Leading patent strategist Robert Cantrell, author of “Outpacing the Competition: Patent-Based Business Strategy” and “Understanding Sun Tzu on the Art of War”, has joined iRunway as Vice President of Sales.
A year ago today, I wrote a blog post titled “Is a Patent Really Defensive?” The central argument was that patents, like the real stone and mortar castles of old, are assertive instruments designed to claim space, and that the value of a castle would depend upon whether an opponent of means would find value in taking or destroying that castle, irrespective of whether he could do so in practice. I built that argument from the perspective of an individual who had spent over three years setting in motion research projects where the aim was to invalidate patents or create a reasonable threat that a
client could invalidate them – or put another way, castle busting, or showing up outside the castle gates with enough potential power to secure a good result.
I recently joined iRunway, and with clients, this now has me looking at the same problem from the other side of the castle wall. That does not in any way change the central argument that a patent is an assertive instrument. It does change the nature of the research. Three key questions when looking over any given castle (patent) are:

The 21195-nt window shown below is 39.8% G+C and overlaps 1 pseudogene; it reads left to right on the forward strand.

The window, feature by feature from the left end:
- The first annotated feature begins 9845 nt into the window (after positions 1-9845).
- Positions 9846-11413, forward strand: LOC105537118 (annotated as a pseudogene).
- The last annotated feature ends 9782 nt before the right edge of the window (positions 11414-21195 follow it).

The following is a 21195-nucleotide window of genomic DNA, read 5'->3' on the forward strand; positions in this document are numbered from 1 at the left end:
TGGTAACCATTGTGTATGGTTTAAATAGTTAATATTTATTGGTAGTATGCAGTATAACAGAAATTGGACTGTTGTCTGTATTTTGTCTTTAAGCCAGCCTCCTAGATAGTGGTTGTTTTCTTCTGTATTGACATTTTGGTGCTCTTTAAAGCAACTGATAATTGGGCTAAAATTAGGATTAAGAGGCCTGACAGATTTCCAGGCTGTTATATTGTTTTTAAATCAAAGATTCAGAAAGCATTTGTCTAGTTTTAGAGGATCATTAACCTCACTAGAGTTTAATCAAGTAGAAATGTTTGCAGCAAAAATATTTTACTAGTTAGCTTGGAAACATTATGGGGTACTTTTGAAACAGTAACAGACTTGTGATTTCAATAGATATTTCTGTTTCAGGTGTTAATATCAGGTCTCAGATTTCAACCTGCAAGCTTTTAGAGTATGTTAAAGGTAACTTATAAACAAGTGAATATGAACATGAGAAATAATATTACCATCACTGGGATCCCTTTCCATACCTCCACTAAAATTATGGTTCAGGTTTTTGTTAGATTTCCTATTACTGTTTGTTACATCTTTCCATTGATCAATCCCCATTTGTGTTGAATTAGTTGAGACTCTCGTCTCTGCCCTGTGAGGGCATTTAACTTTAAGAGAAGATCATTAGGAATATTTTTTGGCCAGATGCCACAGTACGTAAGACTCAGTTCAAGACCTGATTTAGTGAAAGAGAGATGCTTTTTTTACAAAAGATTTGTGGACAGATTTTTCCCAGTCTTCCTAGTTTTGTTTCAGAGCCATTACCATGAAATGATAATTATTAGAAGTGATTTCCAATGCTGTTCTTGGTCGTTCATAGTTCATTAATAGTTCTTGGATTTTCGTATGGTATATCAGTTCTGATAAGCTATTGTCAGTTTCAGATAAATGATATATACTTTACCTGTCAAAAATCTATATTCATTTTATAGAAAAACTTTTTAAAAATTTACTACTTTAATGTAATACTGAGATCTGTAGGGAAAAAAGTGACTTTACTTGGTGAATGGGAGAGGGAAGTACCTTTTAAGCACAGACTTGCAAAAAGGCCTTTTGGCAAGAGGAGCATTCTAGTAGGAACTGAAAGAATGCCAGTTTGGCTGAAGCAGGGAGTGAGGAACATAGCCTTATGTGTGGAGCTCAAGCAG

- Does it claim space that will matter to someone else of means?
- Is it strong enough to withstand the force of invalidity attacks it might receive therefore?
- What could be done to make the most of the strength it has?
I do not recall ever having my old team defeated by a competitive patent if a client was willing to throw enough resources into the invalidity research – just as there was never really such a thing as an impregnable castle. My team members even flew to remote university libraries in other countries where we had reason to believe we could find invalidating evidence in hard-copy form. We could certainly see, though, the difference in how hard it would be to invalidate any given patent that would weigh on decisions to mount an invalidation effort, and see effective patent networks that meant there was more than one castle to bust. Having that background on invalidating patents, I am looking forward to playing the game from the other side of the castle wall with a team adept at finding good patents and making the most of the claims that a patent has.
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